(CLEVELAND, Miss.) -- Desegregation in U.S. schools began in 1954 with the Brown vs. Board of Education Supreme Court decision. But one Mississippi school district is only now undergoing the transformation.
A federal court has ordered the Justice Department to desegregate schools in Mississippi where students in some secondary schools are still separated based on race.
"Six decades after the Supreme Court in Brown v. Board of Education declared that ‘separate but equal has no place’ in public schools, this decision serves as a reminder to districts that delaying desegregation obligations is both unacceptable and unconstitutional," Vanita Gupta, principal deputy assistant attorney general and head of civil rights at the U.S. Department of Justice, said in a statement released Monday.
The school district in question is in Cleveland, Mississippi, located about 120 miles northwest of Jackson. The 2010 census estimated that there were more than 12,000 people who live in the town.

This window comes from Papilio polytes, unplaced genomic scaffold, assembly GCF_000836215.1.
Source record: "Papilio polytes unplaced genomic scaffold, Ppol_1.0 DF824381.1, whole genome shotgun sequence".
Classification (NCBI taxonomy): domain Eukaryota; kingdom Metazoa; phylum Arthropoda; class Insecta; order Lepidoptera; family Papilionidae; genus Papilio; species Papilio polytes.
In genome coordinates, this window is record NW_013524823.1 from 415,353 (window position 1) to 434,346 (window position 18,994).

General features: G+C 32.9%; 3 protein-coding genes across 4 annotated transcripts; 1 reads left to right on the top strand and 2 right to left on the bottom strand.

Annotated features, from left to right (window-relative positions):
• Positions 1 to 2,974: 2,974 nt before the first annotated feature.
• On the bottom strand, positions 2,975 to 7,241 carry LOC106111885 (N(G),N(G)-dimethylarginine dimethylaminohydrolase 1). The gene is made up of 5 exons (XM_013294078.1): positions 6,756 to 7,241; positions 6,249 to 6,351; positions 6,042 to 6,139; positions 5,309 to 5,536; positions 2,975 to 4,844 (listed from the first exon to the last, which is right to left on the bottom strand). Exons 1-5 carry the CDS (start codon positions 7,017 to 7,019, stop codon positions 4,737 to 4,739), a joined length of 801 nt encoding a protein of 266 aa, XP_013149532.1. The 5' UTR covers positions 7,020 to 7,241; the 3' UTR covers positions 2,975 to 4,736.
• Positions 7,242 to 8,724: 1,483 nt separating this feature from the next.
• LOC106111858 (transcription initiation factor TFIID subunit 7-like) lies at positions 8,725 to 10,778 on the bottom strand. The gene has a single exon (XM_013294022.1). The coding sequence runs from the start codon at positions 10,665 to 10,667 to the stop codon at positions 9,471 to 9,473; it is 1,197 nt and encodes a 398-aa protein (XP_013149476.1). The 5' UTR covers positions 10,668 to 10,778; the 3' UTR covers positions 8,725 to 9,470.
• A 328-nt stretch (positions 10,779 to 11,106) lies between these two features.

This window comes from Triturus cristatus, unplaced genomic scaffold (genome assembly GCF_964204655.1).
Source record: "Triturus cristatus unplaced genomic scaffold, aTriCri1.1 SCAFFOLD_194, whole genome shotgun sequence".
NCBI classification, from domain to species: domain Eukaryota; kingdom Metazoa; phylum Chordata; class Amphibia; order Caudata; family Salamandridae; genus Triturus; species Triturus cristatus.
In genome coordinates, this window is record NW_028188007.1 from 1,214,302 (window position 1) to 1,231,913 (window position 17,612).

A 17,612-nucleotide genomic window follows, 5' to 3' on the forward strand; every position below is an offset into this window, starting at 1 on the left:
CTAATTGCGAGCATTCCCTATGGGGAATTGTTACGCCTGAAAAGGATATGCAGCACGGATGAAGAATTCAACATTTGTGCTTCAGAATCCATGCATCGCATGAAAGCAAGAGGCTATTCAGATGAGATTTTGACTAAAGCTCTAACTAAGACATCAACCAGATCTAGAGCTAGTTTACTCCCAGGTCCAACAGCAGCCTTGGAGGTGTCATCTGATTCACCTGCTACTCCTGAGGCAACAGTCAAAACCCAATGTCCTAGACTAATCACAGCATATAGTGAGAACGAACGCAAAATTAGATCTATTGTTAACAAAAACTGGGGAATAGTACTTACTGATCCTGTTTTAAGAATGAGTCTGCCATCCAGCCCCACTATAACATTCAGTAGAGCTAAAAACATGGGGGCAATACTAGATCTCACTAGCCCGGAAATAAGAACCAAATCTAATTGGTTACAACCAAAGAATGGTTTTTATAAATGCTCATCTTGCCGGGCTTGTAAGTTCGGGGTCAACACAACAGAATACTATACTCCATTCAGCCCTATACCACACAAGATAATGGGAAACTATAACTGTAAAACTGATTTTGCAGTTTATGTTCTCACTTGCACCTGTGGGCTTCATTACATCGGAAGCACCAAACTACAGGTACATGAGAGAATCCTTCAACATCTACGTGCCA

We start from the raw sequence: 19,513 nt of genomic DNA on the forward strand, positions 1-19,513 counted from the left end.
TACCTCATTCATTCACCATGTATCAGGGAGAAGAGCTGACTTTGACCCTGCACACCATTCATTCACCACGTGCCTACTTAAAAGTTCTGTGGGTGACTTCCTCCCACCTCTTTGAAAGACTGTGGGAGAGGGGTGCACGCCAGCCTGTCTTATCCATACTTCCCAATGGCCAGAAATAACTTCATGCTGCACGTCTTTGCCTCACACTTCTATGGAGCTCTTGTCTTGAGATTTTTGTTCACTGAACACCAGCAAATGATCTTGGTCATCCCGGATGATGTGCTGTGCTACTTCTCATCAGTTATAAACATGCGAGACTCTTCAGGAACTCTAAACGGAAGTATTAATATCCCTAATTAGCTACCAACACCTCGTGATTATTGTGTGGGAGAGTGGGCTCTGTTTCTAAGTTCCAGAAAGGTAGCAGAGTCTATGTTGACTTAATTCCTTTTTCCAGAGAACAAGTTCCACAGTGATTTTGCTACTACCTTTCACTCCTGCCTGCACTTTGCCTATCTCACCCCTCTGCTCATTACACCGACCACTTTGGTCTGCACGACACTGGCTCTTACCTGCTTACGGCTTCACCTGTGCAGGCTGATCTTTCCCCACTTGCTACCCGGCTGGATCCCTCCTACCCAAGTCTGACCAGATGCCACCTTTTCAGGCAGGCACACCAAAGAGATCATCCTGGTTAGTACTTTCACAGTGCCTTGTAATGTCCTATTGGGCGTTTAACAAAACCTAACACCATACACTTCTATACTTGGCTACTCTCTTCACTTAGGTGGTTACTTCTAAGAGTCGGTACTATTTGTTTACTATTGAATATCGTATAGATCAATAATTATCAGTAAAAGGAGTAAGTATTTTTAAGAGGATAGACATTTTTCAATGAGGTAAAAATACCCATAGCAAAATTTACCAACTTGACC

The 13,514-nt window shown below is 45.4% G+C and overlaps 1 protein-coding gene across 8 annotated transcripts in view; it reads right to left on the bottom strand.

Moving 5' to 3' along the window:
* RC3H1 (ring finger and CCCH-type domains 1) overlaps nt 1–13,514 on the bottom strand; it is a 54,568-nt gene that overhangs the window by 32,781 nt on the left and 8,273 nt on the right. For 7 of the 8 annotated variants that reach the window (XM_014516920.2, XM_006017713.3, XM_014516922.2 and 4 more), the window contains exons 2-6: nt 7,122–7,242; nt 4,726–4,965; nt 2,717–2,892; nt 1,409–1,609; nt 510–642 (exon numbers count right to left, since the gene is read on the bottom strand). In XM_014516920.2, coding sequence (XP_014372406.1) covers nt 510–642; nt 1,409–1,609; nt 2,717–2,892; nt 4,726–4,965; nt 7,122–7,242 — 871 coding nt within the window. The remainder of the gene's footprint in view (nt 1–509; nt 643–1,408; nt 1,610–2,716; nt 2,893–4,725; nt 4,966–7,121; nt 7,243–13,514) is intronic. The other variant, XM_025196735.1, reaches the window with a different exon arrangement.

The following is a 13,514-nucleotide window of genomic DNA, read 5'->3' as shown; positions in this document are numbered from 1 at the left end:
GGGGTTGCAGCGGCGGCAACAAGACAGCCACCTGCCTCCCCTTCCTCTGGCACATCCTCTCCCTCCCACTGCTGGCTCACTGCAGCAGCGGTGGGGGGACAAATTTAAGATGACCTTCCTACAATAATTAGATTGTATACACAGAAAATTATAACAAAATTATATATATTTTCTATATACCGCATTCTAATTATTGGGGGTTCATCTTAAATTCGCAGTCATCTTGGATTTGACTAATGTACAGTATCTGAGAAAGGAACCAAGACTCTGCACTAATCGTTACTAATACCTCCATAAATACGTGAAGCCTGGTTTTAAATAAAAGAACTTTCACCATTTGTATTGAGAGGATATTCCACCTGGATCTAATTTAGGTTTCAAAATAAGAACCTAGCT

The Justice Department statement specifically lists four schools that will be impacted: the "virtually all-black" D.M. Smith Middle School, which will be integrated with "the historically white" Margaret Green Junior High School; and the "virtually all-black" East Side High School that will be integrated with "the historically white" Cleveland High School.
"The delay in desegregation has deprived generations of students of the constitutionally-guaranteed right of an integrated education," the 96-page order states, according to the Department of Justice. "Although no court order can right these wrongs, it is the duty of the district to ensure that not one more student suffers under this burden."
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